Owners of the new Samsung Galaxy S10 are saying that the Tap to Wake function isn't working properly.

According to the reports, the feature triggers itself even when it's not supposed to do so, and as a result, it unnecessarily uses up the smartphone's battery.

Galaxy S10 'Tap To Wake' Issue

As spotted by SamMobile, users are complaining that Tap to Wake activates when it's inside a bag or in their pockets, which shouldn't happen.

Over at the official Samsung U.S. Community Forum, Galaxy S10 owners have been posting about their phones getting touch input inside their pants' pockets.

"My phone still detects inputs from my leg through my pocket, causing things like messing with the AOD [Always-On Display], waking up from a double tap, etc. One time I pulled my phone out of my pocket to see the camera viewfinder!" one writes.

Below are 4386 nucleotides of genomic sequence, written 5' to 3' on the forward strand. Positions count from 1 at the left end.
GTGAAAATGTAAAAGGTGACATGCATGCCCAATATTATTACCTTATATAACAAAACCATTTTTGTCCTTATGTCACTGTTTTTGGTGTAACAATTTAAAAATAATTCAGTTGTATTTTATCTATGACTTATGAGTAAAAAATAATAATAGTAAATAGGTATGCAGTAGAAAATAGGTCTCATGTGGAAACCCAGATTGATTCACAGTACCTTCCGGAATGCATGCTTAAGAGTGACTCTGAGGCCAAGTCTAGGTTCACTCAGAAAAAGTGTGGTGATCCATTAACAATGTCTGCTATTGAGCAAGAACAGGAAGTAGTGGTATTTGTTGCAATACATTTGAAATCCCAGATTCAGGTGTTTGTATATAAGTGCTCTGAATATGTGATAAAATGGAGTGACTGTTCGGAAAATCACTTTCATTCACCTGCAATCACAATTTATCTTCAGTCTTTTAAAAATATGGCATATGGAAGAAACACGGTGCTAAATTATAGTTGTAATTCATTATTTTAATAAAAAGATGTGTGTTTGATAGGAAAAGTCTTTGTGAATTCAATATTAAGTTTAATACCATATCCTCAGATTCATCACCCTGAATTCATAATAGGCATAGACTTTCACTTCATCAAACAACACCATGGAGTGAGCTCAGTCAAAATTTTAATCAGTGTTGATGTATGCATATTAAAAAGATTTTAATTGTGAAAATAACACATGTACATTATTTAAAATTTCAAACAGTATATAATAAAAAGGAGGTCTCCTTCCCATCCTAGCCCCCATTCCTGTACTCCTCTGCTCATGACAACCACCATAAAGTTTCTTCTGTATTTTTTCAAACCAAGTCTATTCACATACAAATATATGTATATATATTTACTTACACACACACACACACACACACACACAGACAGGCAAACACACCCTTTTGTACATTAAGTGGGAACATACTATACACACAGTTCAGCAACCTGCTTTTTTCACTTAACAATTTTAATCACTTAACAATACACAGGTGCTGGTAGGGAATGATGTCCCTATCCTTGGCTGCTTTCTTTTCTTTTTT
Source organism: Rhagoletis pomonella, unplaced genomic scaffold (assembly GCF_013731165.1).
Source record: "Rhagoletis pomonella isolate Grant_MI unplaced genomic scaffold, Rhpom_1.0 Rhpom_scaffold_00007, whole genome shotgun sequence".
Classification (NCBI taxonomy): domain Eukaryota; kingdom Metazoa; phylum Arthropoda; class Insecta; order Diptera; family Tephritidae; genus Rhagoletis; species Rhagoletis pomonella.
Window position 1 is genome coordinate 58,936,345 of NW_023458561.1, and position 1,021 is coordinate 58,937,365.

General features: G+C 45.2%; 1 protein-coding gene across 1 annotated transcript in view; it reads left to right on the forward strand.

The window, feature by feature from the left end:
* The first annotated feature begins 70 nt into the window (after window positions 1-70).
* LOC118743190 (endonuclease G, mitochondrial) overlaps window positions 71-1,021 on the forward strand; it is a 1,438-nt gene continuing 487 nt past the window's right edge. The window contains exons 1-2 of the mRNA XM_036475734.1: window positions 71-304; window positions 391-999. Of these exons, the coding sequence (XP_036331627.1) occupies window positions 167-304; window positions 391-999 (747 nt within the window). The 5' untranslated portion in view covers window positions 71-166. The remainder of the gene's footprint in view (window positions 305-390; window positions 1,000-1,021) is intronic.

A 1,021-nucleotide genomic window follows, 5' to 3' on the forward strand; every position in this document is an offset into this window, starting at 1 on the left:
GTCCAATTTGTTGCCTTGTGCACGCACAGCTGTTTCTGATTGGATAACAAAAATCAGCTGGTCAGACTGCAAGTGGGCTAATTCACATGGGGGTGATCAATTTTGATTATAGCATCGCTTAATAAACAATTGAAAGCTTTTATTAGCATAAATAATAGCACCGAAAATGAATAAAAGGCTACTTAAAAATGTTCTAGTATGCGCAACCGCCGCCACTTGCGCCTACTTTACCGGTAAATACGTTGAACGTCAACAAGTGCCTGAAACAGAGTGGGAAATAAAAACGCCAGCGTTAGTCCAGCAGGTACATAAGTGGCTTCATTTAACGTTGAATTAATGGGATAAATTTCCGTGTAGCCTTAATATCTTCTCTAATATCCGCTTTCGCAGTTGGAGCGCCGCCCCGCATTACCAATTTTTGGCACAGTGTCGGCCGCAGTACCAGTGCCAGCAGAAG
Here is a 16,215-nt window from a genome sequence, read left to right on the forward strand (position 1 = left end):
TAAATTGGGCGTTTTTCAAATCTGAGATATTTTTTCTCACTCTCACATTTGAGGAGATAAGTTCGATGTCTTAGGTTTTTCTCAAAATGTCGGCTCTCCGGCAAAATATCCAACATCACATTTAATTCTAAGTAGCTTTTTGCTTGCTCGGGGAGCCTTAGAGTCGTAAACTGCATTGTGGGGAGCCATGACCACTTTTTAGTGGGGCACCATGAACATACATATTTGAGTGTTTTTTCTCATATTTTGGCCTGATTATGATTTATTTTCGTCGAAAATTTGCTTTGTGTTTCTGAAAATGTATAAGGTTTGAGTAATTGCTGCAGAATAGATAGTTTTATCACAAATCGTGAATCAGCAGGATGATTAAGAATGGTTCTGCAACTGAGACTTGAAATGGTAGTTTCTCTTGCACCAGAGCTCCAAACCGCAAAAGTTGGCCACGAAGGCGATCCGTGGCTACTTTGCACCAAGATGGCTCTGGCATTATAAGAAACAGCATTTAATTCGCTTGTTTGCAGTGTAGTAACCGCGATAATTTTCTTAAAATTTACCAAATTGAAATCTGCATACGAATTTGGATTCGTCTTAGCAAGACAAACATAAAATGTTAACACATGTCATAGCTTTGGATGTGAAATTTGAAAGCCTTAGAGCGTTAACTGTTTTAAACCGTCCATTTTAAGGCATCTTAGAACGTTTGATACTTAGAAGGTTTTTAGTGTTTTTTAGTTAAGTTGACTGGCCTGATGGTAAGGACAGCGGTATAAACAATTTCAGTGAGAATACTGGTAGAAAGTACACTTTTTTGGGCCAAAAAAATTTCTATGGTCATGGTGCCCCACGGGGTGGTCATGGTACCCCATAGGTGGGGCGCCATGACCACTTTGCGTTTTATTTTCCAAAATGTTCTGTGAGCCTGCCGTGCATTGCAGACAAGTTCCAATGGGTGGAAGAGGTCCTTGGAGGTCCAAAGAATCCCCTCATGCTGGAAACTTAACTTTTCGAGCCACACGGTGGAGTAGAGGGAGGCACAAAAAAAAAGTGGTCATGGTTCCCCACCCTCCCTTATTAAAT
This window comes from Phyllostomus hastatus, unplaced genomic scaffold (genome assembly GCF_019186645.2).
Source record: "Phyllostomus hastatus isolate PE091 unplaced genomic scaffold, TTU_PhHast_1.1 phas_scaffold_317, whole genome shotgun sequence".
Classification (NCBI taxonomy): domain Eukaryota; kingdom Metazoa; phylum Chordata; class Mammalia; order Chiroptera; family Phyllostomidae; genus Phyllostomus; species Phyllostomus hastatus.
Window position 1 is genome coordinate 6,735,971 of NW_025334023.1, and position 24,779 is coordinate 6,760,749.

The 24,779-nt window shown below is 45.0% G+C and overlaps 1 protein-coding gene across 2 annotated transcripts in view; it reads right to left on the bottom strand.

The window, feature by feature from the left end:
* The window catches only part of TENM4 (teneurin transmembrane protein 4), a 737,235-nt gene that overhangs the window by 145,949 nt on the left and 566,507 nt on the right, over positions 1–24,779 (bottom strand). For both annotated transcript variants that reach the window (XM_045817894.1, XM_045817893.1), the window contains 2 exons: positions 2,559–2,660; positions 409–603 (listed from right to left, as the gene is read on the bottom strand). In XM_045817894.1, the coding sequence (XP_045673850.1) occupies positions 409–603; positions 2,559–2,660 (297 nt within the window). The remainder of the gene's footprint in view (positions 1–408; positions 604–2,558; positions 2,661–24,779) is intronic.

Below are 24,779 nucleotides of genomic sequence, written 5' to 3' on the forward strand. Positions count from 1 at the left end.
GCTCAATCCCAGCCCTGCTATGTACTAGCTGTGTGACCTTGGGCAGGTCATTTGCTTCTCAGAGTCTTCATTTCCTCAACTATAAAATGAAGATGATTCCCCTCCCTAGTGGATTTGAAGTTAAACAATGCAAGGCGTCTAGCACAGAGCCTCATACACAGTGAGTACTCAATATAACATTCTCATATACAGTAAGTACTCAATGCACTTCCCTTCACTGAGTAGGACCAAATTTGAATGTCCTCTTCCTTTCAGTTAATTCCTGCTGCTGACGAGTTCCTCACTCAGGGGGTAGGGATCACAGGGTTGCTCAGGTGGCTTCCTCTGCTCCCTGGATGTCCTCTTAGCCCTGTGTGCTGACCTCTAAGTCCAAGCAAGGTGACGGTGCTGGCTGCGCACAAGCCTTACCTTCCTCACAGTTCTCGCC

Another user pretty much says the same thing:

"My leg through my fabric taps the phone and opens it up. This is draining my battery."

Elsewhere, others are posting on the Galaxy S10 subreddit.

"I keep my phone in my pocket with the screen towards my leg ... The only issue with this is that I started feeling the 'fingerprint rejected' vibrations while the phone was in my pocket," a user writes.

Another user says they didn't have a similar problem with the Galaxy S9. They even say that their Galaxy S10 Plus starts recording.

Samsung says the fix is to disable Tap to Wake and Always-On Display, but that will never fly. It's a device that costs nearly $1,000, after all, so it just has to work properly. Not to mention that what the company suggested so far is just a Band-Aid solution.

The good news is that issues of this nature can typically be remedied with over-the-air software updates.

Galaxy S10 Face Unlock

On a related note, Samsung also advises against using another Galaxy S10 feature in certain circumstances. When it comes to security, it says not to use Face Unlock and go for the phone's new ultrasonic fingerprint reader instead.

That shouldn't come as much of a surprise, since the facial recognition technology on it isn't exactly difficult to trick, as evidenced by multiple tests.

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